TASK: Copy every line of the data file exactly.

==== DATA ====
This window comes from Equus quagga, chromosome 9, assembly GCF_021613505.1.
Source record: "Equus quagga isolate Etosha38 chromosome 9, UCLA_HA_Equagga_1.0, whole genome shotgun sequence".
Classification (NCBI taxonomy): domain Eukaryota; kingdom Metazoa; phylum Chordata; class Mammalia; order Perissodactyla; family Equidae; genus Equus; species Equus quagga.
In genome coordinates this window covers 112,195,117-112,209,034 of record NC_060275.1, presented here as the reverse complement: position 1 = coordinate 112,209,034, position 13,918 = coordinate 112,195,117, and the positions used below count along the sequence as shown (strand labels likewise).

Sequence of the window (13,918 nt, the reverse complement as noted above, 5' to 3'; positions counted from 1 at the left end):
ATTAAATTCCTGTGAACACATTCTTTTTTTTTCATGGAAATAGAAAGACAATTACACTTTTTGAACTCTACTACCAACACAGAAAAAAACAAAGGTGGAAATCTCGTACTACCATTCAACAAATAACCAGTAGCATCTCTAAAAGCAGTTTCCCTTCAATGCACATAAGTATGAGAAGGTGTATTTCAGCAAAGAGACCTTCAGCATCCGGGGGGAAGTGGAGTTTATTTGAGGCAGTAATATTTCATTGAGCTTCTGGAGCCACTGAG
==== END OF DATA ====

This window comes from Equus quagga, chromosome 9, assembly GCF_021613505.1.
Source record: "Equus quagga isolate Etosha38 chromosome 9, UCLA_HA_Equagga_1.0, whole genome shotgun sequence".
Classification (NCBI taxonomy): domain Eukaryota; kingdom Metazoa; phylum Chordata; class Mammalia; order Perissodactyla; family Equidae; genus Equus; species Equus quagga.
In genome coordinates this window covers 112,195,117-112,209,034 of record NC_060275.1, presented here as the reverse complement: position 1 = coordinate 112,209,034, position 13,918 = coordinate 112,195,117, and the positions used below count along the sequence as shown (strand labels likewise).

Sequence of the window (13,918 nt, the reverse complement as noted above, 5' to 3'; positions counted from 1 at the left end):
ATTAAATTCCTGTGAACACATTCTTTTTTTTTCATGGAAATAGAAAGACAATTACACTTTTTGAACTCTACTACCAACACAGAAAAAAACAAAGGTGGAAATCTCGTACTACCATTCAACAAATAACCAGTAGCATCTCTAAAAGCAGTTTCCCTTCAATGCACATAAGTATGAGAAGGTGTATTTCAGCAAAGAGACCTTCAGCATCCGGGGGGAAGTGGAGTTTATTTGAGGCAGTAATATTTCATTGAGCTTCTGGAGCCACTGAG